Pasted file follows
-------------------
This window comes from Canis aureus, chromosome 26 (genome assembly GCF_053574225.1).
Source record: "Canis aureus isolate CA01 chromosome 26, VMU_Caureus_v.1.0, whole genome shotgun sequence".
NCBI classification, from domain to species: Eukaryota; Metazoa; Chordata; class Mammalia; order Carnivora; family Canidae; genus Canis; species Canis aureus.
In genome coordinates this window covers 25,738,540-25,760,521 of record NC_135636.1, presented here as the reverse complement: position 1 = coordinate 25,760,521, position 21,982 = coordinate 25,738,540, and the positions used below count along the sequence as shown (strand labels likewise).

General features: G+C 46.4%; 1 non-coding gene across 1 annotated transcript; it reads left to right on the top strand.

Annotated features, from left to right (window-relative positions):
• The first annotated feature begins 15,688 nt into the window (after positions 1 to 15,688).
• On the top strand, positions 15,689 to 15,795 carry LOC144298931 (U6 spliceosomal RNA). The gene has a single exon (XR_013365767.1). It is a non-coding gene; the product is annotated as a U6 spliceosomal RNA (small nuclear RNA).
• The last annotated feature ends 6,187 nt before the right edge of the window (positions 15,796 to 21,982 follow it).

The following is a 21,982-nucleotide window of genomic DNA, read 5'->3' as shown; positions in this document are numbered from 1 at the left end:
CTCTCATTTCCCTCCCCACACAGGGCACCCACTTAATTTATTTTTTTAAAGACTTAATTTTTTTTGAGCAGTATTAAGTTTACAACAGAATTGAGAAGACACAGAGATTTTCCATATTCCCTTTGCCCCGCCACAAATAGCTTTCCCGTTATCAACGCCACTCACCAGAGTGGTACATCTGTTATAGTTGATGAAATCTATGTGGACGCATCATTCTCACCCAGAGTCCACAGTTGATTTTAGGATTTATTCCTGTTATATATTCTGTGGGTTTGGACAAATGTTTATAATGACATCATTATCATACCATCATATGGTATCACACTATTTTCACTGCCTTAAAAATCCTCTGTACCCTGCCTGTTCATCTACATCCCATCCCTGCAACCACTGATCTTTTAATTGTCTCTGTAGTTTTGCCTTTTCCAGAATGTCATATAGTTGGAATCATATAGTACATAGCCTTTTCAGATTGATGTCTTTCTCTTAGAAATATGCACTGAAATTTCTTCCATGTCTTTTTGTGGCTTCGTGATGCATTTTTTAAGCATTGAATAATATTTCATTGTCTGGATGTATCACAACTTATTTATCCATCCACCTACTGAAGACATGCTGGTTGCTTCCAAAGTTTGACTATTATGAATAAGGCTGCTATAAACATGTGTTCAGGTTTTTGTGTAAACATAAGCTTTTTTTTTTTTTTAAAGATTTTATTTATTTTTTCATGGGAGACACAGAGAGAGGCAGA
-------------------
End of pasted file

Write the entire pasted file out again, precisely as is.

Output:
This window comes from Canis aureus, chromosome 26 (genome assembly GCF_053574225.1).
Source record: "Canis aureus isolate CA01 chromosome 26, VMU_Caureus_v.1.0, whole genome shotgun sequence".
NCBI classification, from domain to species: Eukaryota; Metazoa; Chordata; class Mammalia; order Carnivora; family Canidae; genus Canis; species Canis aureus.
In genome coordinates this window covers 25,738,540-25,760,521 of record NC_135636.1, presented here as the reverse complement: position 1 = coordinate 25,760,521, position 21,982 = coordinate 25,738,540, and the positions used below count along the sequence as shown (strand labels likewise).

General features: G+C 46.4%; 1 non-coding gene across 1 annotated transcript; it reads left to right on the top strand.

Annotated features, from left to right (window-relative positions):
• The first annotated feature begins 15,688 nt into the window (after positions 1 to 15,688).
• On the top strand, positions 15,689 to 15,795 carry LOC144298931 (U6 spliceosomal RNA). The gene has a single exon (XR_013365767.1). It is a non-coding gene; the product is annotated as a U6 spliceosomal RNA (small nuclear RNA).
• The last annotated feature ends 6,187 nt before the right edge of the window (positions 15,796 to 21,982 follow it).

The following is a 21,982-nucleotide window of genomic DNA, read 5'->3' as shown; positions in this document are numbered from 1 at the left end:
CTCTCATTTCCCTCCCCACACAGGGCACCCACTTAATTTATTTTTTTAAAGACTTAATTTTTTTTGAGCAGTATTAAGTTTACAACAGAATTGAGAAGACACAGAGATTTTCCATATTCCCTTTGCCCCGCCACAAATAGCTTTCCCGTTATCAACGCCACTCACCAGAGTGGTACATCTGTTATAGTTGATGAAATCTATGTGGACGCATCATTCTCACCCAGAGTCCACAGTTGATTTTAGGATTTATTCCTGTTATATATTCTGTGGGTTTGGACAAATGTTTATAATGACATCATTATCATACCATCATATGGTATCACACTATTTTCACTGCCTTAAAAATCCTCTGTACCCTGCCTGTTCATCTACATCCCATCCCTGCAACCACTGATCTTTTAATTGTCTCTGTAGTTTTGCCTTTTCCAGAATGTCATATAGTTGGAATCATATAGTACATAGCCTTTTCAGATTGATGTCTTTCTCTTAGAAATATGCACTGAAATTTCTTCCATGTCTTTTTGTGGCTTCGTGATGCATTTTTTAAGCATTGAATAATATTTCATTGTCTGGATGTATCACAACTTATTTATCCATCCACCTACTGAAGACATGCTGGTTGCTTCCAAAGTTTGACTATTATGAATAAGGCTGCTATAAACATGTGTTCAGGTTTTTGTGTAAACATAAGCTTTTTTTTTTTTTTAAAGATTTTATTTATTTTTTCATGGGAGACACAGAGAGAGGCAGA